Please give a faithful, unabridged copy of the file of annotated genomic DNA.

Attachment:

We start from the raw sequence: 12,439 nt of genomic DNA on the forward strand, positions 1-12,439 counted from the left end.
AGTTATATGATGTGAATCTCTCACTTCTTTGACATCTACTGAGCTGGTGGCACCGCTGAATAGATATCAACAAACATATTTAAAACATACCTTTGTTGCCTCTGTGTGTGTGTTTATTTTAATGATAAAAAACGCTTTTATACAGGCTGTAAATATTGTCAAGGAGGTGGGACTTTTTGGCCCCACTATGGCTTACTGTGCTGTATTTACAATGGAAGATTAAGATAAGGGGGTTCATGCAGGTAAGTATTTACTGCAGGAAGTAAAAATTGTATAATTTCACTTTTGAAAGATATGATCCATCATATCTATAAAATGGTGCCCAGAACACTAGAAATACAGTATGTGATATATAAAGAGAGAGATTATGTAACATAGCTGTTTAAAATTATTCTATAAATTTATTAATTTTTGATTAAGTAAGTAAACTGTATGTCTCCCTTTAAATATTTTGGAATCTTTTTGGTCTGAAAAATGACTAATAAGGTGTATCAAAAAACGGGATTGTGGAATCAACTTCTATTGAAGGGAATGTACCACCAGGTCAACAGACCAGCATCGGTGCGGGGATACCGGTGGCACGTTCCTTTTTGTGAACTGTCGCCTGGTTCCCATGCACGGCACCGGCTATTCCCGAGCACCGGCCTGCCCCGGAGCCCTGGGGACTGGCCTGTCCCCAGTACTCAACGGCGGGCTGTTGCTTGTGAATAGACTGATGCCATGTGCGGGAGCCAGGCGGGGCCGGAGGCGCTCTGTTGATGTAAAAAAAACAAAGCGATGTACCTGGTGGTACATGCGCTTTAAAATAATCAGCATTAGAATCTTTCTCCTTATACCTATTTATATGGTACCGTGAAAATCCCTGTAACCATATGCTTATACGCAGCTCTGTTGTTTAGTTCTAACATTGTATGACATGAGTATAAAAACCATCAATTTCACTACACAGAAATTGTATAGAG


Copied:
We start from the raw sequence: 12,439 nt of genomic DNA on the forward strand, positions 1-12,439 counted from the left end.
AGTTATATGATGTGAATCTCTCACTTCTTTGACATCTACTGAGCTGGTGGCACCGCTGAATAGATATCAACAAACATATTTAAAACATACCTTTGTTGCCTCTGTGTGTGTGTTTATTTTAATGATAAAAAACGCTTTTATACAGGCTGTAAATATTGTCAAGGAGGTGGGACTTTTTGGCCCCACTATGGCTTACTGTGCTGTATTTACAATGGAAGATTAAGATAAGGGGGTTCATGCAGGTAAGTATTTACTGCAGGAAGTAAAAATTGTATAATTTCACTTTTGAAAGATATGATCCATCATATCTATAAAATGGTGCCCAGAACACTAGAAATACAGTATGTGATATATAAAGAGAGAGATTATGTAACATAGCTGTTTAAAATTATTCTATAAATTTATTAATTTTTGATTAAGTAAGTAAACTGTATGTCTCCCTTTAAATATTTTGGAATCTTTTTGGTCTGAAAAATGACTAATAAGGTGTATCAAAAAACGGGATTGTGGAATCAACTTCTATTGAAGGGAATGTACCACCAGGTCAACAGACCAGCATCGGTGCGGGGATACCGGTGGCACGTTCCTTTTTGTGAACTGTCGCCTGGTTCCCATGCACGGCACCGGCTATTCCCGAGCACCGGCCTGCCCCGGAGCCCTGGGGACTGGCCTGTCCCCAGTACTCAACGGCGGGCTGTTGCTTGTGAATAGACTGATGCCATGTGCGGGAGCCAGGCGGGGCCGGAGGCGCTCTGTTGATGTAAAAAAAACAAAGCGATGTACCTGGTGGTACATGCGCTTTAAAATAATCAGCATTAGAATCTTTCTCCTTATACCTATTTATATGGTACCGTGAAAATCCCTGTAACCATATGCTTATACGCAGCTCTGTTGTTTAGTTCTAACATTGTATGACATGAGTATAAAAACCATCAATTTCACTACACAGAAATTGTATAGAG